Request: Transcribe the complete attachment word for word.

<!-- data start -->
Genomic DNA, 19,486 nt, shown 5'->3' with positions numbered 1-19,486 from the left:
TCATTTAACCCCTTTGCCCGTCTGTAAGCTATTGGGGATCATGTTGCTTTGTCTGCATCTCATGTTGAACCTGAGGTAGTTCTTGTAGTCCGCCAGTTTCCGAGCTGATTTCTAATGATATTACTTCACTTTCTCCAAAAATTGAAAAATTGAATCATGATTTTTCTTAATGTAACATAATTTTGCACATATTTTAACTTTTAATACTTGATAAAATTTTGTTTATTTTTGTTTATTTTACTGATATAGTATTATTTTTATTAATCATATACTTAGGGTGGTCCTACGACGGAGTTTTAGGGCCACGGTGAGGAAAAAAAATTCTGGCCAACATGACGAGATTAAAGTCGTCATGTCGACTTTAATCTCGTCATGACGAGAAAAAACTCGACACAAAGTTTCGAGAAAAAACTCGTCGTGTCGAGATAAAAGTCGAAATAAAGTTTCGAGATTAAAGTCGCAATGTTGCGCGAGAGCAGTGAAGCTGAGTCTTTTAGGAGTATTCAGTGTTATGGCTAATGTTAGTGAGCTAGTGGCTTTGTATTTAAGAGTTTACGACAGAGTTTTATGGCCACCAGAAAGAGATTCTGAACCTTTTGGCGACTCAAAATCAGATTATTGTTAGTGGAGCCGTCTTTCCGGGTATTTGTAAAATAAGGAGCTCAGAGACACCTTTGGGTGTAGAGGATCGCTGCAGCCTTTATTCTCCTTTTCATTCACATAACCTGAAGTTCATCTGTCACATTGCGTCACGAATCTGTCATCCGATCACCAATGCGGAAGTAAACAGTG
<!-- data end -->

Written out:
Genomic DNA, 19,486 nt, shown 5'->3' with positions numbered 1-19,486 from the left:
TCATTTAACCCCTTTGCCCGTCTGTAAGCTATTGGGGATCATGTTGCTTTGTCTGCATCTCATGTTGAACCTGAGGTAGTTCTTGTAGTCCGCCAGTTTCCGAGCTGATTTCTAATGATATTACTTCACTTTCTCCAAAAATTGAAAAATTGAATCATGATTTTTCTTAATGTAACATAATTTTGCACATATTTTAACTTTTAATACTTGATAAAATTTTGTTTATTTTTGTTTATTTTACTGATATAGTATTATTTTTATTAATCATATACTTAGGGTGGTCCTACGACGGAGTTTTAGGGCCACGGTGAGGAAAAAAAATTCTGGCCAACATGACGAGATTAAAGTCGTCATGTCGACTTTAATCTCGTCATGACGAGAAAAAACTCGACACAAAGTTTCGAGAAAAAACTCGTCGTGTCGAGATAAAAGTCGAAATAAAGTTTCGAGATTAAAGTCGCAATGTTGCGCGAGAGCAGTGAAGCTGAGTCTTTTAGGAGTATTCAGTGTTATGGCTAATGTTAGTGAGCTAGTGGCTTTGTATTTAAGAGTTTACGACAGAGTTTTATGGCCACCAGAAAGAGATTCTGAACCTTTTGGCGACTCAAAATCAGATTATTGTTAGTGGAGCCGTCTTTCCGGGTATTTGTAAAATAAGGAGCTCAGAGACACCTTTGGGTGTAGAGGATCGCTGCAGCCTTTATTCTCCTTTTCATTCACATAACCTGAAGTTCATCTGTCACATTGCGTCACGAATCTGTCATCCGATCACCAATGCGGAAGTAAACAGTG